As of midnight today (10 June), Britain has had no coal-fired power generation on its grid for a full two months – the longest period since the Industrial Revolution.
Edie 10th June 2020 read more »
With wind and solar power performing strongly, new data from Carbon Brief this week suggested that to date renewables have provided more power than fossil fuels to the grid this year. Renewables are thought to have been responsible for 37 per cent of electricity supplied to the network compared to 35 per cent for coal and gas. Nuclear accounted for around 18 per cent and imports around 10 per cent, according to the website. “So far this year renewables have generated more electricity than fossil fuels and that’s never happened before,” Carbon Brief’s Dr Simon Evans told the BBC. “With gas also in decline, there’s a real chance that renewables will overtake fossil fuels in 2020 as a whole.”
Business Green 10th June 2020 read more »
FT 9th June 2020 read more »
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Global consumption of natural gas will drop this year by the most in history, according to the International Energy Agency, as measures to contain the spread of coronavirus lead to an unprecedented shock to demand. The Paris-based IEA said on Wednesday that the effects of the pandemic, combined with a mild winter in the northern hemisphere, will cause global natural gas consumption to drop 4 per cent in 2020, or 150bn cubic metres, with the impact spanning every region in the world. Such a fall would be twice as severe as that registered after the global financial crisis in 2009, when demand fell 2 per cent. This year, however, gas used for power generation will take the biggest consumption hit, making up half of the total decline in demand. Gas-fired generation will see a particular heavy fall in Europe, according to the IEA, as lower electricity demand coincides with growing use of renewables for power.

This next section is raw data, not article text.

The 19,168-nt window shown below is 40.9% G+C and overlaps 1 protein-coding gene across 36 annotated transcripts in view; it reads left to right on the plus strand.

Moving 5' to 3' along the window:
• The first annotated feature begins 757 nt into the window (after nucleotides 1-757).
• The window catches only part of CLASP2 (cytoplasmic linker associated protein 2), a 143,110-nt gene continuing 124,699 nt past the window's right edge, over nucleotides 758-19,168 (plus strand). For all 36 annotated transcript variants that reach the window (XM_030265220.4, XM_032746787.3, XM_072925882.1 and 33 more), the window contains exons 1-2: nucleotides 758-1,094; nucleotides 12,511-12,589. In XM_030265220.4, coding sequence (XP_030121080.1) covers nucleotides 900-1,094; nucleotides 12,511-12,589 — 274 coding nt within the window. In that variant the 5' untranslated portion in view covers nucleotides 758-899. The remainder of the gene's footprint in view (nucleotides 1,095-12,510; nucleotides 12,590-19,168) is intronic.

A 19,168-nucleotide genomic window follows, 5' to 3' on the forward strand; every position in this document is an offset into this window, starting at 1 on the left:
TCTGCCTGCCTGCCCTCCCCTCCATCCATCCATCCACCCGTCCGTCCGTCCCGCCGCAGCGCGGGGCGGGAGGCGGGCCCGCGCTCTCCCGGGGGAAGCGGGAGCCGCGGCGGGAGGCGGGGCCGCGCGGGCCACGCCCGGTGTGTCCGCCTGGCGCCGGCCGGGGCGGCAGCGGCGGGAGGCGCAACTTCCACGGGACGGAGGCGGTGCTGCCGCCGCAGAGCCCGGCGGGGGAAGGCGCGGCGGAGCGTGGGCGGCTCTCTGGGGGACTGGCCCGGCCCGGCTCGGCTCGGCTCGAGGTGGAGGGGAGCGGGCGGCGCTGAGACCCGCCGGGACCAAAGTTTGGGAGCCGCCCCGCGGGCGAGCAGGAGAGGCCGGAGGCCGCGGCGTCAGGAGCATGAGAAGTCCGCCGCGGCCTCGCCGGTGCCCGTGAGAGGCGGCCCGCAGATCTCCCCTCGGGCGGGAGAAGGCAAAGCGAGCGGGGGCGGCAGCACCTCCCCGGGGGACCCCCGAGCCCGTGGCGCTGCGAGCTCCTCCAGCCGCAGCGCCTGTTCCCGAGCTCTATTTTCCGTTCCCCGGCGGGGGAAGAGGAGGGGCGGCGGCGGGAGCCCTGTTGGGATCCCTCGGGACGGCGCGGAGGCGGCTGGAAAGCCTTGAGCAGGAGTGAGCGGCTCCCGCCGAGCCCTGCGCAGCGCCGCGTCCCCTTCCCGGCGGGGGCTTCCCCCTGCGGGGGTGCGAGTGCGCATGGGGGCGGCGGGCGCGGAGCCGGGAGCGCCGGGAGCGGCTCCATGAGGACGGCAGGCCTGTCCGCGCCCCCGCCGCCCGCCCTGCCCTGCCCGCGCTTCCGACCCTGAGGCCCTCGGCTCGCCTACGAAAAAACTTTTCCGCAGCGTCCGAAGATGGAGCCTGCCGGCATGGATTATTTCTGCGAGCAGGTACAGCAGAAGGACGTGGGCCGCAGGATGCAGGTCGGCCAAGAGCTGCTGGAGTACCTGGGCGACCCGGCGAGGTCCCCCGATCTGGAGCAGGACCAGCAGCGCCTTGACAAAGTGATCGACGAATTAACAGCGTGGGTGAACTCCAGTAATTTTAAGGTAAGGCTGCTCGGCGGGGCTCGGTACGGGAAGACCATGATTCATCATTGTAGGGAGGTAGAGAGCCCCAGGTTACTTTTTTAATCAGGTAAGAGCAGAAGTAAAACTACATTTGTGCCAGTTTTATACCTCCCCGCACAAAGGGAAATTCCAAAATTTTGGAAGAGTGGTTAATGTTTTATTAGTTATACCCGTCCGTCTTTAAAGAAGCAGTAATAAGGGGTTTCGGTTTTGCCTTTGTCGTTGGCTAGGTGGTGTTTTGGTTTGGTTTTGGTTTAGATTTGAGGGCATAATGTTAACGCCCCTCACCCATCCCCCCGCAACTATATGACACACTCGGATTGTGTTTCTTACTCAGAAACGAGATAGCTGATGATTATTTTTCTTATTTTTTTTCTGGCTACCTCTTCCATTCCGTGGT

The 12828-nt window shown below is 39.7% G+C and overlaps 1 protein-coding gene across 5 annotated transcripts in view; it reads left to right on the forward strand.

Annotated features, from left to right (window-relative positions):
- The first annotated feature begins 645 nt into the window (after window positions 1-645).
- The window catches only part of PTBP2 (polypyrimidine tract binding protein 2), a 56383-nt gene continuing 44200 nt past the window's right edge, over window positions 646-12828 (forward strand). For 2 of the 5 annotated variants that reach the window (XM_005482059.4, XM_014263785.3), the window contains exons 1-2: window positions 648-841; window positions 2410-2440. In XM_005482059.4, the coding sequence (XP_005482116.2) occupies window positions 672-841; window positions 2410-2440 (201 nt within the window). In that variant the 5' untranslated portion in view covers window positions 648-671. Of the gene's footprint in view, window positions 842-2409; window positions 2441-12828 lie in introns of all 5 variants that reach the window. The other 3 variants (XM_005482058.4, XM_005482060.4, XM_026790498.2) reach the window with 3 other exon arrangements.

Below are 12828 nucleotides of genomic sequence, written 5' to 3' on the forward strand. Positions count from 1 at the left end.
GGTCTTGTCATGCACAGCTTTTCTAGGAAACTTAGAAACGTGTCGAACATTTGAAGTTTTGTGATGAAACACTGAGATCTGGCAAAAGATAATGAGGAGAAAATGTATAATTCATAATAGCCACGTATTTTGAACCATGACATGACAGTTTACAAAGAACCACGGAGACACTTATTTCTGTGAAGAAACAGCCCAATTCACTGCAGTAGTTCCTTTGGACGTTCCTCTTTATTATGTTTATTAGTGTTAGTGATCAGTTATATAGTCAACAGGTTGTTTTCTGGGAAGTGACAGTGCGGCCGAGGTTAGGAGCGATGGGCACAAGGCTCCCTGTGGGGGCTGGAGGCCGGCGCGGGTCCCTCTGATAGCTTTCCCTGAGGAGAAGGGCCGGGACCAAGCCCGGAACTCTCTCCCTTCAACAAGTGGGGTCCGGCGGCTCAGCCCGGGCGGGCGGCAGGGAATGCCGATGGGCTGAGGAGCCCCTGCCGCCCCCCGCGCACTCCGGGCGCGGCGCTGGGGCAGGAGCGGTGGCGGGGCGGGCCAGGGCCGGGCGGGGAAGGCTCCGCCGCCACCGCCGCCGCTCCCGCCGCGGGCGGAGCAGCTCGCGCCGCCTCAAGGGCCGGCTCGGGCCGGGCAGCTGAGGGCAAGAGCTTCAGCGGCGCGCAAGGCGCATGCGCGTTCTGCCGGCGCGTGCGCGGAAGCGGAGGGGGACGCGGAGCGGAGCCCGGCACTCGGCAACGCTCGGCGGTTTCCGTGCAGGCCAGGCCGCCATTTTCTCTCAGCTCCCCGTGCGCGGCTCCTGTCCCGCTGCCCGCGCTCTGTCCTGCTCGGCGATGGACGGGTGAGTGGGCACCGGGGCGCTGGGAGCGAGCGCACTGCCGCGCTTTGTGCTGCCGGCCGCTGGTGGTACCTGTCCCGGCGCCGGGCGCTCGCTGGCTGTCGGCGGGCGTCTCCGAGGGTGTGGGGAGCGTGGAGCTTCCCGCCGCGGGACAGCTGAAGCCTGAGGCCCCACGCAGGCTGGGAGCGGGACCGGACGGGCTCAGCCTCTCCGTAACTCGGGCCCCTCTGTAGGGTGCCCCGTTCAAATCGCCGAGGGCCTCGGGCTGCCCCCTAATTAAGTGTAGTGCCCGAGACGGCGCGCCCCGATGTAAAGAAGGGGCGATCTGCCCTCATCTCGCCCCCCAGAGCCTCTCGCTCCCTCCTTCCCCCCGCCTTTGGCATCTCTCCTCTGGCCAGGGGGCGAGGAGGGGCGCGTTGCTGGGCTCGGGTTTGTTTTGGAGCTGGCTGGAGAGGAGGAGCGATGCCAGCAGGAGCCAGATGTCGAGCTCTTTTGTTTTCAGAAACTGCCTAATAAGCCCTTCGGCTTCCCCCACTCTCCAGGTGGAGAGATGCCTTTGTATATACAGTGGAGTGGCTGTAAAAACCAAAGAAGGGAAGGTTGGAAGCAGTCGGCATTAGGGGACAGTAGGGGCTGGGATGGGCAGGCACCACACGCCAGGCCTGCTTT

FT 10th June 2020 read more »
Some of the world’s biggest oil companies are set to emulate BP and slash staffing levels, analysts say, as the sector undergoes seismic changes. BP said on Monday that it would axe more than 10,000 jobs this year as low oil prices bite and the energy titan accelerates its switch to green power. Chief executive Bernard Looney told staff that 15pc of the global workforce will be laid off following a collapse in the oil price that has left the industry reeling. Across the oil industry, bosses are fighting to shore up their companies’ finances amid the worst crisis in the oil market’s history after coronavirus lockdowns sunk global demand.
Telegraph 9th June 2020 read more »